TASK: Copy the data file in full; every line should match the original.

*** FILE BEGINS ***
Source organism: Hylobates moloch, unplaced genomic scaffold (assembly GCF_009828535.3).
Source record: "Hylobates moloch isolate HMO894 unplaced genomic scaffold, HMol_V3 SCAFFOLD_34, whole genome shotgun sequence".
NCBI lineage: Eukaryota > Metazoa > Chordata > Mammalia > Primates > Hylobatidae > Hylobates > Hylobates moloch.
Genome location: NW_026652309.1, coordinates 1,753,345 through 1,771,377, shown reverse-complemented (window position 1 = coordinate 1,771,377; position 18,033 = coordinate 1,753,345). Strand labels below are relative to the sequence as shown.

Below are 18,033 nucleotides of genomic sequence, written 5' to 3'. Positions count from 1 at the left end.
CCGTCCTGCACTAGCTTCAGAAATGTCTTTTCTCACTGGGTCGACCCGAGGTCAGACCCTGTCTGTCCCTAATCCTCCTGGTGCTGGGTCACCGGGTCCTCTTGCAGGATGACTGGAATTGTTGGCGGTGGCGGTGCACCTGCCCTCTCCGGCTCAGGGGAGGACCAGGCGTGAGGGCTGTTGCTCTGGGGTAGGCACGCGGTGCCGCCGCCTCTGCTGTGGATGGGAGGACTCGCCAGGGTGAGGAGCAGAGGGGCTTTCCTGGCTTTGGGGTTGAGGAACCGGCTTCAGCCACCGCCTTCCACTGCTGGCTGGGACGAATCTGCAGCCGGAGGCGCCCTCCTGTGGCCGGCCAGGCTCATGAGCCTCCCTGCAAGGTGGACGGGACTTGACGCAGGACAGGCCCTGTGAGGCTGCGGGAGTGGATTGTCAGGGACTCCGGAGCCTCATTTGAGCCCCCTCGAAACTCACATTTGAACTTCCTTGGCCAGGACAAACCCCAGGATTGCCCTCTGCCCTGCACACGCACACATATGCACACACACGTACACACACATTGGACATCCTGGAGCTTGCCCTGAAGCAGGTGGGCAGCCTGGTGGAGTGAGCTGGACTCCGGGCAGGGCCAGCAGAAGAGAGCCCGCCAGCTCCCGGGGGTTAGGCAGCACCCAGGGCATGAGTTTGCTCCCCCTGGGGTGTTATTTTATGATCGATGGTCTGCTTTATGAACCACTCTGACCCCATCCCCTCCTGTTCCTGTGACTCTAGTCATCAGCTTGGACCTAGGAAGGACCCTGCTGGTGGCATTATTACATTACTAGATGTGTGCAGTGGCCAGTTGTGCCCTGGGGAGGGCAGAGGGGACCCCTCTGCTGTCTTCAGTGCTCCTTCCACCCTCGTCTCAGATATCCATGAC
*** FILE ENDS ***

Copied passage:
Source organism: Hylobates moloch, unplaced genomic scaffold (assembly GCF_009828535.3).
Source record: "Hylobates moloch isolate HMO894 unplaced genomic scaffold, HMol_V3 SCAFFOLD_34, whole genome shotgun sequence".
NCBI lineage: Eukaryota > Metazoa > Chordata > Mammalia > Primates > Hylobatidae > Hylobates > Hylobates moloch.
Genome location: NW_026652309.1, coordinates 1,753,345 through 1,771,377, shown reverse-complemented (window position 1 = coordinate 1,771,377; position 18,033 = coordinate 1,753,345). Strand labels below are relative to the sequence as shown.

Below are 18,033 nucleotides of genomic sequence, written 5' to 3'. Positions count from 1 at the left end.
CCGTCCTGCACTAGCTTCAGAAATGTCTTTTCTCACTGGGTCGACCCGAGGTCAGACCCTGTCTGTCCCTAATCCTCCTGGTGCTGGGTCACCGGGTCCTCTTGCAGGATGACTGGAATTGTTGGCGGTGGCGGTGCACCTGCCCTCTCCGGCTCAGGGGAGGACCAGGCGTGAGGGCTGTTGCTCTGGGGTAGGCACGCGGTGCCGCCGCCTCTGCTGTGGATGGGAGGACTCGCCAGGGTGAGGAGCAGAGGGGCTTTCCTGGCTTTGGGGTTGAGGAACCGGCTTCAGCCACCGCCTTCCACTGCTGGCTGGGACGAATCTGCAGCCGGAGGCGCCCTCCTGTGGCCGGCCAGGCTCATGAGCCTCCCTGCAAGGTGGACGGGACTTGACGCAGGACAGGCCCTGTGAGGCTGCGGGAGTGGATTGTCAGGGACTCCGGAGCCTCATTTGAGCCCCCTCGAAACTCACATTTGAACTTCCTTGGCCAGGACAAACCCCAGGATTGCCCTCTGCCCTGCACACGCACACATATGCACACACACGTACACACACATTGGACATCCTGGAGCTTGCCCTGAAGCAGGTGGGCAGCCTGGTGGAGTGAGCTGGACTCCGGGCAGGGCCAGCAGAAGAGAGCCCGCCAGCTCCCGGGGGTTAGGCAGCACCCAGGGCATGAGTTTGCTCCCCCTGGGGTGTTATTTTATGATCGATGGTCTGCTTTATGAACCACTCTGACCCCATCCCCTCCTGTTCCTGTGACTCTAGTCATCAGCTTGGACCTAGGAAGGACCCTGCTGGTGGCATTATTACATTACTAGATGTGTGCAGTGGCCAGTTGTGCCCTGGGGAGGGCAGAGGGGACCCCTCTGCTGTCTTCAGTGCTCCTTCCACCCTCGTCTCAGATATCCATGAC